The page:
Lara leaves the critics behind

“People may say lots of things about he’s done this and he’s done that. But let’s understand, there’s a price that goes with genius. All our real greats, many of them have tended to be awkward, or people for one reason or another have been critical of them because I suppose they are driven by different forces and they think differently.
“We have to take the whole picture and accept the good with the bad. But overall, I think he’s so much more on the plus side. He’s been tremendous for West Indies cricket and I’d really like to see us honour that … I indicated to him that I hoped we would be able to find some way to convey our appreciation for him. His view was that he would like to go very quietly.”
It is to our undying shame as a Caribbean people that while everywhere else in the cricketing world his batting genius was recognised and lauded at every turn and that people traveled many miles just to get a glimpse of his brilliance, even if he did not score much, his own Caribbean people were unforgiving.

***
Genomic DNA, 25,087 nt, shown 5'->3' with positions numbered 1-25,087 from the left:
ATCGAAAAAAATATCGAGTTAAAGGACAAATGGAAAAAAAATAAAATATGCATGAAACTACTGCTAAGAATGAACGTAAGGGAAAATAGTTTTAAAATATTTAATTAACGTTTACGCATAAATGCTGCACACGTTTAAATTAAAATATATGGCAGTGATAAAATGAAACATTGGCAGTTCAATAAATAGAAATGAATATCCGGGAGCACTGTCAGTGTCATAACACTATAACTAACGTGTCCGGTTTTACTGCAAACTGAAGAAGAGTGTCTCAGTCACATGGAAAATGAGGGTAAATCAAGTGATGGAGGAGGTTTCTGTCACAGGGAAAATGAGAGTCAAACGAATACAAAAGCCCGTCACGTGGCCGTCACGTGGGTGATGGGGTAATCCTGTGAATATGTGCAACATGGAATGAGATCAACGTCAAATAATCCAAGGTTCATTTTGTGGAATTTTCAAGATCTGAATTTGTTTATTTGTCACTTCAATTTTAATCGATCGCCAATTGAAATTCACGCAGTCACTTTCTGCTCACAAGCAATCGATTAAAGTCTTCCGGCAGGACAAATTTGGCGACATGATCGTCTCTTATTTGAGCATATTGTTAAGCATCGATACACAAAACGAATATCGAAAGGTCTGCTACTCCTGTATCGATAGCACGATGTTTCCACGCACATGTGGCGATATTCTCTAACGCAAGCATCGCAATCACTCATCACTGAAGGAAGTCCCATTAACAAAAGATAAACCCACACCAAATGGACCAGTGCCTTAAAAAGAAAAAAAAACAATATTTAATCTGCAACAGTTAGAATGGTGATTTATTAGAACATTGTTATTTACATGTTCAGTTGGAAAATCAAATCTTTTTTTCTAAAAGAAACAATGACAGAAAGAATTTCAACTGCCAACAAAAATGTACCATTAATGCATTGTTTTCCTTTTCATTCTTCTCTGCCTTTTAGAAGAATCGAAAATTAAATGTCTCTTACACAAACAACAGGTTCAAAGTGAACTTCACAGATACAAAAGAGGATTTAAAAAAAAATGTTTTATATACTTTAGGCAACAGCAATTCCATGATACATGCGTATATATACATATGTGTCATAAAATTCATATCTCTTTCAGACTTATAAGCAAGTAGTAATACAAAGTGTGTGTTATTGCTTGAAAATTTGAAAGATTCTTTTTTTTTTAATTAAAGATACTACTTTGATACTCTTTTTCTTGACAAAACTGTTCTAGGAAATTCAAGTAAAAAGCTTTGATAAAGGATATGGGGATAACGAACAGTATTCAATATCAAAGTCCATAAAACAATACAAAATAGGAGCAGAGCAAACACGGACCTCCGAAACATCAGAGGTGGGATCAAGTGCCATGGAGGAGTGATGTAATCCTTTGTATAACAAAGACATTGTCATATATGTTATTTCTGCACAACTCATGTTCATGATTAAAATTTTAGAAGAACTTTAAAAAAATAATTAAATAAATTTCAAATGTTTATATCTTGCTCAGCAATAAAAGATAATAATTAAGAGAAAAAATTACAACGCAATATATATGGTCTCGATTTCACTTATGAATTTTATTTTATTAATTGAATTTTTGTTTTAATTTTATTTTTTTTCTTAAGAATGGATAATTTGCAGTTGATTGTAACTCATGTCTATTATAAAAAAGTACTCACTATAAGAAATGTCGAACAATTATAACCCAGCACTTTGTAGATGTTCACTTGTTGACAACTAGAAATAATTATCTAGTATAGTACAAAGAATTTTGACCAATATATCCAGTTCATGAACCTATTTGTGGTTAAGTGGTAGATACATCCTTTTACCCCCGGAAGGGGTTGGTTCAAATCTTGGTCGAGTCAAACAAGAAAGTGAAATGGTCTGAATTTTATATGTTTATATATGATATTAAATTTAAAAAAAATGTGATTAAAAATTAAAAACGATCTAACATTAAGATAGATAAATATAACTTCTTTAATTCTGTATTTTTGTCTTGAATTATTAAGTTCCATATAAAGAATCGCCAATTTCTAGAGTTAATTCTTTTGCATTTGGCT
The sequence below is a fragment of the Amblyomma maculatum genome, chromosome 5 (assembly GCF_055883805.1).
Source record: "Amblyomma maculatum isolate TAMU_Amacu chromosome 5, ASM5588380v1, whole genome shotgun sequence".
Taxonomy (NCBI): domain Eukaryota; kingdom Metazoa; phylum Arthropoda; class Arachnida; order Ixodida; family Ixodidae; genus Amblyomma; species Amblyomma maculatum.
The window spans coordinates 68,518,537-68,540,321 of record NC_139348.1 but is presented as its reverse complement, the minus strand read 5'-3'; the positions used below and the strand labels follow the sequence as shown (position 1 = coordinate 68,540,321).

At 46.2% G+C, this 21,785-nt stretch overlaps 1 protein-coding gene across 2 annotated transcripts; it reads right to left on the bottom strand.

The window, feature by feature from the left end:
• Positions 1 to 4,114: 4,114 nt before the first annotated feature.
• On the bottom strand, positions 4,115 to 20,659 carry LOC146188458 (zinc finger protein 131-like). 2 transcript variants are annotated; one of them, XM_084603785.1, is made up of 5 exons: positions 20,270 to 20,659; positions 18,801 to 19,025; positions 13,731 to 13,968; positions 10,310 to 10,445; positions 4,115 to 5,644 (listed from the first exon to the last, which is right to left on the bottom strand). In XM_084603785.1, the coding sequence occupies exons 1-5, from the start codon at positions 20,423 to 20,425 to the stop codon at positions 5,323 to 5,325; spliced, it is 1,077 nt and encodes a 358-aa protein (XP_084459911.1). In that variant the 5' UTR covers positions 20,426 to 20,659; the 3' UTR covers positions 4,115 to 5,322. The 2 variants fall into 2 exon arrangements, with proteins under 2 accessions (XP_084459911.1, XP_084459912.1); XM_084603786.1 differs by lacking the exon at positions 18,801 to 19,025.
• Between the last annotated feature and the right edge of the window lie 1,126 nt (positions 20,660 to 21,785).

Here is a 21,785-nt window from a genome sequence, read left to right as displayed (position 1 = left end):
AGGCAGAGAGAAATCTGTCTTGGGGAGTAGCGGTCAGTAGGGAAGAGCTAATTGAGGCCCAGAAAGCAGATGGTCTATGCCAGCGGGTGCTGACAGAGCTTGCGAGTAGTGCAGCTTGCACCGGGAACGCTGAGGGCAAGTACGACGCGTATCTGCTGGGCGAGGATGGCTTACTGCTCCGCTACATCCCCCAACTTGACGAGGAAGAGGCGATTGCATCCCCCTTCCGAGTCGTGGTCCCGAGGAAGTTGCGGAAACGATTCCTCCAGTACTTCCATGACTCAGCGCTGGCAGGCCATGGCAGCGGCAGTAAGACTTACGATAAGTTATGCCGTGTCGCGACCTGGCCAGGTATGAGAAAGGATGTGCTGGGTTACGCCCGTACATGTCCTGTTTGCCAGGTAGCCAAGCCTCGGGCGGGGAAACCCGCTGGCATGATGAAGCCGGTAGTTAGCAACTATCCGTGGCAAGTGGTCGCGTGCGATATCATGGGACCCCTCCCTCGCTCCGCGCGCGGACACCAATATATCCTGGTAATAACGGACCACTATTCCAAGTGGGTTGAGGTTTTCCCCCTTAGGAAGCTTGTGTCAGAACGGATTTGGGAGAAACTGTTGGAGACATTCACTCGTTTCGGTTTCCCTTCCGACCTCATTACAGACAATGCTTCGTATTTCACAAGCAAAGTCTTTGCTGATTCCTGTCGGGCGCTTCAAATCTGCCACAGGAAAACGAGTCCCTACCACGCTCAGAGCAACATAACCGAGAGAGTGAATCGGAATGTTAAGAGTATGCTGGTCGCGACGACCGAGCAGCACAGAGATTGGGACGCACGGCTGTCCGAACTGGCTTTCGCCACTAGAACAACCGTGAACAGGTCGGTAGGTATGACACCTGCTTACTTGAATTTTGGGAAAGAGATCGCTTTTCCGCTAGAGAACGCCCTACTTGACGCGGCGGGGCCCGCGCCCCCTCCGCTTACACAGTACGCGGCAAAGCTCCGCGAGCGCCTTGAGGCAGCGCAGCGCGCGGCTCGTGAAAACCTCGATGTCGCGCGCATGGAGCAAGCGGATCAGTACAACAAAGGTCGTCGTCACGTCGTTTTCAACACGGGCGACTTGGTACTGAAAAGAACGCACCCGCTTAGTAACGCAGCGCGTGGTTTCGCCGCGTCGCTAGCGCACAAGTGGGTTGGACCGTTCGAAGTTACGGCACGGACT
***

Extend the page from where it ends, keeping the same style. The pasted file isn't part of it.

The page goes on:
It is most interesting that many of his critics came from former Test players, many of whom, in their own heyday, were neither among the most disciplined nor were they prone to accepting the very criticisms they were so eager to deliver on Lara’s head. But that comes with the territory.
Lara’s departure means therefore, that for some time to come, our commentators and Lara’s detractors and numerous tormentors would have to get accustomed to finding someone else on whom to turn their guns. There is no genius in the team now nor is their any that can be seen lurking on the horizon.
Lara’s contribution to the sport will resonate around the cricketing world for many years to come, even as we here in the Caribbean seek to quickly bury him in the pettiness that leaves us little more than V.S Naipaul’s “Mimic Men.”